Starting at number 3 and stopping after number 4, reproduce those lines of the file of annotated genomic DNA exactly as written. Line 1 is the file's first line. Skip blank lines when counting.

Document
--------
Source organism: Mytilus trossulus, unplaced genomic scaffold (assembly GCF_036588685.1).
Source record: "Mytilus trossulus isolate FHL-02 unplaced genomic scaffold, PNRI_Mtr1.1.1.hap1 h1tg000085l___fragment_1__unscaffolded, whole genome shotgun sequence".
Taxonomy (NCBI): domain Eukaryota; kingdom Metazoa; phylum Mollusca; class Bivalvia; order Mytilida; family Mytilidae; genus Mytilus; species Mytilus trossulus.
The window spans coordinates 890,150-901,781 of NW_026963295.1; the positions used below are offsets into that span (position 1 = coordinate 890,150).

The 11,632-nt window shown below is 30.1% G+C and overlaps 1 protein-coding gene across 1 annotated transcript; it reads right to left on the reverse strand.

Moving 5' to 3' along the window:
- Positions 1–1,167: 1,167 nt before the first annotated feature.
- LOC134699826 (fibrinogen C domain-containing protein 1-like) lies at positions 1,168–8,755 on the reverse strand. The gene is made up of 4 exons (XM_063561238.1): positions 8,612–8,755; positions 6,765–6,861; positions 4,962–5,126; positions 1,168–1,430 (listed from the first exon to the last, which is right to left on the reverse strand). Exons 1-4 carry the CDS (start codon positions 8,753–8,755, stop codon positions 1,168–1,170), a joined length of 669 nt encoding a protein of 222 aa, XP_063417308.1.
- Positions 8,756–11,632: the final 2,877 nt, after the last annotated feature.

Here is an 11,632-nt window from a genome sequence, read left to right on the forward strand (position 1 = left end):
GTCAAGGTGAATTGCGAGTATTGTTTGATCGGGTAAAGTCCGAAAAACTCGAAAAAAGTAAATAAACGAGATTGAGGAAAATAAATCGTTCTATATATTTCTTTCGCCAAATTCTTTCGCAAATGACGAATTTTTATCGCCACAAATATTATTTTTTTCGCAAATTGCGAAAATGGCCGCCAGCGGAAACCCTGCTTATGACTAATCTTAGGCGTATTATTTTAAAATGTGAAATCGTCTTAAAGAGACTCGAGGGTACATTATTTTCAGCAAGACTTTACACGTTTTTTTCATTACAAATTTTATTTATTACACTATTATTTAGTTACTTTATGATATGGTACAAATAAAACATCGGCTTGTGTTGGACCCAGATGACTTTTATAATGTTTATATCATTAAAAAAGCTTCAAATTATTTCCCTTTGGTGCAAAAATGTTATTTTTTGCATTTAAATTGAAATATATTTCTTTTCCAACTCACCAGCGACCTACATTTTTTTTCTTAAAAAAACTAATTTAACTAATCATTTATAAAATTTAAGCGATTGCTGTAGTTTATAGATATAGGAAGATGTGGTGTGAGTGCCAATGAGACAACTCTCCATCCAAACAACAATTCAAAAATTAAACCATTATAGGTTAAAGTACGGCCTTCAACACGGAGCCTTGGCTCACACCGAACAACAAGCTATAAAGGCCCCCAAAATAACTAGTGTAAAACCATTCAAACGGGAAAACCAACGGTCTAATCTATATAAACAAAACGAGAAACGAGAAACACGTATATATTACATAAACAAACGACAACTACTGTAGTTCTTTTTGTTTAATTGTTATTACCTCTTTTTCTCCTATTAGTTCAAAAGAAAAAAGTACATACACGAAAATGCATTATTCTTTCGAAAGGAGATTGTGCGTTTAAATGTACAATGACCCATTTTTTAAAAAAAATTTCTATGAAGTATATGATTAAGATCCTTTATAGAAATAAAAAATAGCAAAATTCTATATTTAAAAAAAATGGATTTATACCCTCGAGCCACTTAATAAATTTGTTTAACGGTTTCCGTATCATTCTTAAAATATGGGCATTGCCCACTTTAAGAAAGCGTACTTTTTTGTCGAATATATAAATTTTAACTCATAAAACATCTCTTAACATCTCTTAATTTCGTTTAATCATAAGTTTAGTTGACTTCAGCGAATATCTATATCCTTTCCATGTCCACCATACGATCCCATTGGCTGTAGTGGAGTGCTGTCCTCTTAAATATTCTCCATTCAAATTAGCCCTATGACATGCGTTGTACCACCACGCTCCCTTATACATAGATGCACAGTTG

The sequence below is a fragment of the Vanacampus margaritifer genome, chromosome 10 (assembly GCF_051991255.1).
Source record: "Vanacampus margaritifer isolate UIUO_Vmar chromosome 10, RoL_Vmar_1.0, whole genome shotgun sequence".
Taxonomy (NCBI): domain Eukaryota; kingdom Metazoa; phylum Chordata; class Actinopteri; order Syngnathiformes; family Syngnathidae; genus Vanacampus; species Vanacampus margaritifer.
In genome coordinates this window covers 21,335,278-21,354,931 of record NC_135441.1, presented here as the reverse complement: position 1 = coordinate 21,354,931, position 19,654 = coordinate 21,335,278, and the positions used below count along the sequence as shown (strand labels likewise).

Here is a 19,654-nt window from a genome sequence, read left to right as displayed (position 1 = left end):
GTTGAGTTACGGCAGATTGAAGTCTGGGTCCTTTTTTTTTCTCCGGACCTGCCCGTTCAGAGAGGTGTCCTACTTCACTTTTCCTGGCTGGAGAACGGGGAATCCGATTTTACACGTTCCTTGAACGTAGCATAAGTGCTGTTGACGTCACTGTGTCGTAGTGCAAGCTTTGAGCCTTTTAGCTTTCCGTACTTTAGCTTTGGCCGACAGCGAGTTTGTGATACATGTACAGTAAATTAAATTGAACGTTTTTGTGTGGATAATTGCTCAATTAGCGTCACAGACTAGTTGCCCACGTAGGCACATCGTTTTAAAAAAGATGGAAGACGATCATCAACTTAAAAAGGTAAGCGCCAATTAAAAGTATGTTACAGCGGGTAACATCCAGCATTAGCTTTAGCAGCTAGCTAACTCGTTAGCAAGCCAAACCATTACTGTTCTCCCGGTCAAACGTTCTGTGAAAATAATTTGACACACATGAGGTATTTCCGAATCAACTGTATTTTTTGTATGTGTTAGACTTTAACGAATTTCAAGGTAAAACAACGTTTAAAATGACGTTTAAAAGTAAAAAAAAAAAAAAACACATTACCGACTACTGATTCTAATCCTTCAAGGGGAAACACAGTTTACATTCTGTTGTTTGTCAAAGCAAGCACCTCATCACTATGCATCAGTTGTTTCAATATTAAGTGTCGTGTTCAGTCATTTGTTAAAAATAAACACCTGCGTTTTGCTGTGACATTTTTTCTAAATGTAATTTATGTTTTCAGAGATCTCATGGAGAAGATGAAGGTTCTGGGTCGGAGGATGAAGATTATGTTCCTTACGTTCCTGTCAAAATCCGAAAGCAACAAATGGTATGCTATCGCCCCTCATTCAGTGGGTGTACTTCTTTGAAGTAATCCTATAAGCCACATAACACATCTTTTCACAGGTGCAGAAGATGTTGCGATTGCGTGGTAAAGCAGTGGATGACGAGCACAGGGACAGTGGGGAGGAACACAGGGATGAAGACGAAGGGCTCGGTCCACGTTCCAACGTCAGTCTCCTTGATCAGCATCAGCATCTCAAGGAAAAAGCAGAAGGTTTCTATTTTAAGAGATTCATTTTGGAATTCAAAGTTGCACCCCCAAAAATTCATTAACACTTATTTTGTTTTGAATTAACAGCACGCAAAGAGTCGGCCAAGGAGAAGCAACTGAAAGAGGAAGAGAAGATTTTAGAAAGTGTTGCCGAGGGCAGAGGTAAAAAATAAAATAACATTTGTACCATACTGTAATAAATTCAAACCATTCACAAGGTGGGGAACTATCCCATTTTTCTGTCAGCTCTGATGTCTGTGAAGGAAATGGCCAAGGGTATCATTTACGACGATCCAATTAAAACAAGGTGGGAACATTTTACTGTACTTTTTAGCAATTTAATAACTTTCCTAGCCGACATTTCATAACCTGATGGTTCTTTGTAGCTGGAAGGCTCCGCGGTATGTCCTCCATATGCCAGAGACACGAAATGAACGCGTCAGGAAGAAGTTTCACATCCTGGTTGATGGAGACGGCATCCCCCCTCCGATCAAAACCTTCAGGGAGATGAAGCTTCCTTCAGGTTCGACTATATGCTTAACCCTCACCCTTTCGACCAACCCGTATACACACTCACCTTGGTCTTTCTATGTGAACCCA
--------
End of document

Taxonomy (NCBI): domain Eukaryota; kingdom Metazoa; phylum Mollusca; class Bivalvia; order Mytilida; family Mytilidae; genus Mytilus; species Mytilus trossulus.
The window spans coordinates 890,150-901,781 of NW_026963295.1; the positions used below are offsets into that span (position 1 = coordinate 890,150).